Which petri best represents fibrocartilage?

For connective, muscle, and nervous tissues, I have created petri dishes with epoxy resin, doll eyes (cells), and other knick knacks.  Again, I have 3×5 cards to describe each tissue and have the students match cards to petris. The important detail, I tell the students, is not to memorize the color of each petri or the “which petri has rubber bands?“, but to understand “what would distinguish elastic tissue from reticular tissue?”  Does that sound familiar?

I see a lot of enthusiasm in the lab and am starting to see more enthusiasm the next day when we dig out the actual scopes and glass slides.  I’m overhearing the students discussing what to look for in each slide (actually figuring out components of the various tissue types).  This appears to be empowering the students; cross your fingers.

From HAPS President to Flipped-Classroom-Apprentice: Why I also ‘drank the kool-aid’

11 Sep

These past two and a half months as HAPS president have been keeping me busy.  I am in the midst of planning our mid-year meeting for the Board and Steering committee, assisting the Jacksonville committee for the HAPS 2014 planning, and attending to a whole bunch of items that I was blissfully unaware of when I was NOT President.  So, in true idiotic fashion, I decided to put even MORE on my plate – ‘let’s also ‘flip’ my undergraduate classroom of 425 students this fall!”

(I never said I was smart.)

a215learning exercisespage

A Portion of my Anatomy A215 website

Why would I attempt to do this, when i have a bunch of other items on my plate?  for starters, see the above sentence.  🙂  But more seriously, there is a growing body of research that indicates flipping the classroom improves student learning and outcomes.  There are always a small group of students that struggle with the material – and if this is a way to reach those students, then why NOT try this?  Also, I HATE a pure lecture environment where I am droning on and the students are struggling to stay awake.  As much as I would like to think I am the most fascinating person they have heard, let’s face it – there is not a lot of engagement going on this way.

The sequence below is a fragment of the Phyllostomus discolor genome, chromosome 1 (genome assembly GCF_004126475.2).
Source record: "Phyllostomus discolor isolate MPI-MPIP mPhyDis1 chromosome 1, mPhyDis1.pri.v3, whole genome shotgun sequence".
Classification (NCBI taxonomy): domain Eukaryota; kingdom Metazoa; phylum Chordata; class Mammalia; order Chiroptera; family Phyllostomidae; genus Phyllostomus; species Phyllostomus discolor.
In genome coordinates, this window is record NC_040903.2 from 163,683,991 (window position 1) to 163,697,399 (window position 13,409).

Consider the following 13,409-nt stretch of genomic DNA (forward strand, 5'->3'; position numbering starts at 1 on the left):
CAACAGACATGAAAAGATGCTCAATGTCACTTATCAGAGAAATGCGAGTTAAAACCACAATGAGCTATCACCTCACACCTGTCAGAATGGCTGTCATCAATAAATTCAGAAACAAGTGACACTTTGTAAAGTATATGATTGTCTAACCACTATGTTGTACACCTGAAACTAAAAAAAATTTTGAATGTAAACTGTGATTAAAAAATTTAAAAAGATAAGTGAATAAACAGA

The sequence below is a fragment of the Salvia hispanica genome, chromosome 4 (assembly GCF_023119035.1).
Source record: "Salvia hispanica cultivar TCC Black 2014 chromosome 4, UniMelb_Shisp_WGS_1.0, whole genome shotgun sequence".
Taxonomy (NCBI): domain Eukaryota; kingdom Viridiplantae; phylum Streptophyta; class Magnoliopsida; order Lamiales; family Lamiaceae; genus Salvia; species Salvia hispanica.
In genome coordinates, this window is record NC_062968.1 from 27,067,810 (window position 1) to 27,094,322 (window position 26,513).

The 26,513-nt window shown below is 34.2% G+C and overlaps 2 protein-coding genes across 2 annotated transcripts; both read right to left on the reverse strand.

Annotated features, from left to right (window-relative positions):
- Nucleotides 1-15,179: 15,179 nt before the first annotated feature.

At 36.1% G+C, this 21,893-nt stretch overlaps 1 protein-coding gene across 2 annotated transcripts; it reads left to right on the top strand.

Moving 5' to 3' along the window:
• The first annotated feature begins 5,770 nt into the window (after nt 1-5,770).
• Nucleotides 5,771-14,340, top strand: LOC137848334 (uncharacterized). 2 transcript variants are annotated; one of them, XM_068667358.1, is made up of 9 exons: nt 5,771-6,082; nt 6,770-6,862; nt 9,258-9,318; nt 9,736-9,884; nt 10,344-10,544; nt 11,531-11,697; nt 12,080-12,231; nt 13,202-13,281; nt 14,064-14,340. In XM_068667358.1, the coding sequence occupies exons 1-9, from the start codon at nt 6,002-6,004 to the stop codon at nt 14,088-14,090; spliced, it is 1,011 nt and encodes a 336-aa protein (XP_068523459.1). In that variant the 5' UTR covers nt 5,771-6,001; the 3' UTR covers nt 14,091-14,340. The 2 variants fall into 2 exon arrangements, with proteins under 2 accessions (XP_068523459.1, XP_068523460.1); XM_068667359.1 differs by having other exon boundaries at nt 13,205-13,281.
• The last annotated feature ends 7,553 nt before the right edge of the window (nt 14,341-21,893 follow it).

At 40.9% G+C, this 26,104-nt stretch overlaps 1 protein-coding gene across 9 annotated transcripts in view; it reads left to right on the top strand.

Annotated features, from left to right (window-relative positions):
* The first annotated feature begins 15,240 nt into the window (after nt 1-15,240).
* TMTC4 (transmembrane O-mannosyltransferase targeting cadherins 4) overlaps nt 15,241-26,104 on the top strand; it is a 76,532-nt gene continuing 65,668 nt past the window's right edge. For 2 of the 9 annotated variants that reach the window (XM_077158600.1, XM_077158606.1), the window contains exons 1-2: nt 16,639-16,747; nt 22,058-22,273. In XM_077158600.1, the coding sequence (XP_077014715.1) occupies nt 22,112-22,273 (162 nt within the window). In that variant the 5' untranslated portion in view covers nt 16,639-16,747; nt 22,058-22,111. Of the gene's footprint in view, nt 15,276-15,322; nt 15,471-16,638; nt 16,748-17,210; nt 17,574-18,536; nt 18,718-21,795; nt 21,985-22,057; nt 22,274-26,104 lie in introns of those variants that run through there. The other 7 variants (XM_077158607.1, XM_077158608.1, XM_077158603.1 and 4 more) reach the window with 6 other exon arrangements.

In the past, I had created some interactive learning activities that we would do in the classroom (you can check them out and steal them for yourself here – click on the exam links to get to the various exercises).  These are modifications of Classroom Assessment Techniques (or CATs, as penned by Angelo and Cross) and I would do these in the class at various times for students to test their learning.  I love to use these, but I noticed that in a traditional lecture format, I always seemed to run out of time before I could do as many of these as I wanted to.  So – this semester began the flipping of the classroom.

Now unlike Wendy and Elaine (who are true transforming agents), I am taking ‘baby steps’ in this flipping approach.  For each major lecture topic, I create a 10 minute podcast that students have to watch prior to class.  (I create those in a program called Camtasia, which is SUPER easy to use and is not that expensive).  I also encourage students to use the McGraw-Hill LearnSmart learning activities prior to coming to class (full disclosure:  I am a McGraw-Hill author.  Please note that other publishers have other wonderful accessory learning activities you could have your students use).  In class, I now have extra time to do some of the learning activities I’ve linked to above,  and/or I’ve planned other interactive activities in class to reinforce concepts (such as pulling up slides from the students’ virtual microscope and having them get into groups to discuss).

spinning_plates

How many of these plates can I keep from crashing down on my head?

Am I still ‘lecturing’?  Yes, and more so than a typical ‘flipped’ classroom would.  but remember – I am taking baby steps here.  I knew there was only so much I could do this fall with my other HAPS responsibilities and not have all of the spinning plates come crashing down upon me.  I’ll keep you posted about my ‘baby steps’, while Wendy and Elaine discuss their true transformations!